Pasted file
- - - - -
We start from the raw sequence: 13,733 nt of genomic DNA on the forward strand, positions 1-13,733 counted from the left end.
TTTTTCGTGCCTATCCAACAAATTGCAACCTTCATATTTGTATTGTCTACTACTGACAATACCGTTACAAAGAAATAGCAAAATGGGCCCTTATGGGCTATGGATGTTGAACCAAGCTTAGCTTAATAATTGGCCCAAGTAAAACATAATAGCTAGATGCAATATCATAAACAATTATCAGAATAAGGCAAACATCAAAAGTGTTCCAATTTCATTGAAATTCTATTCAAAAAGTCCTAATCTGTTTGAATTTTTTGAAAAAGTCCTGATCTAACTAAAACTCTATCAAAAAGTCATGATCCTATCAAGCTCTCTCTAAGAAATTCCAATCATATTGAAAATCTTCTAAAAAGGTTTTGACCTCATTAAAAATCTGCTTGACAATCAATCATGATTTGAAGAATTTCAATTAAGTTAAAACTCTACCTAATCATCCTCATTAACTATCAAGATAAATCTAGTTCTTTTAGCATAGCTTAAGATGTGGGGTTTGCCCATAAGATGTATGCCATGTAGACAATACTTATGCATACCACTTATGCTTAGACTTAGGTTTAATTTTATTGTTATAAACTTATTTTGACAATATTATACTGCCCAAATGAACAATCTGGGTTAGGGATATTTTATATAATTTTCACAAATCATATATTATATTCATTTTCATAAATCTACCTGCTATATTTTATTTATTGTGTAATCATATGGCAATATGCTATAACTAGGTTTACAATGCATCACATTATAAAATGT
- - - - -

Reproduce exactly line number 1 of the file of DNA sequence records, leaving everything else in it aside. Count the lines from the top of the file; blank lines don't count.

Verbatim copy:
We start from the raw sequence: 13,733 nt of genomic DNA on the forward strand, positions 1-13,733 counted from the left end.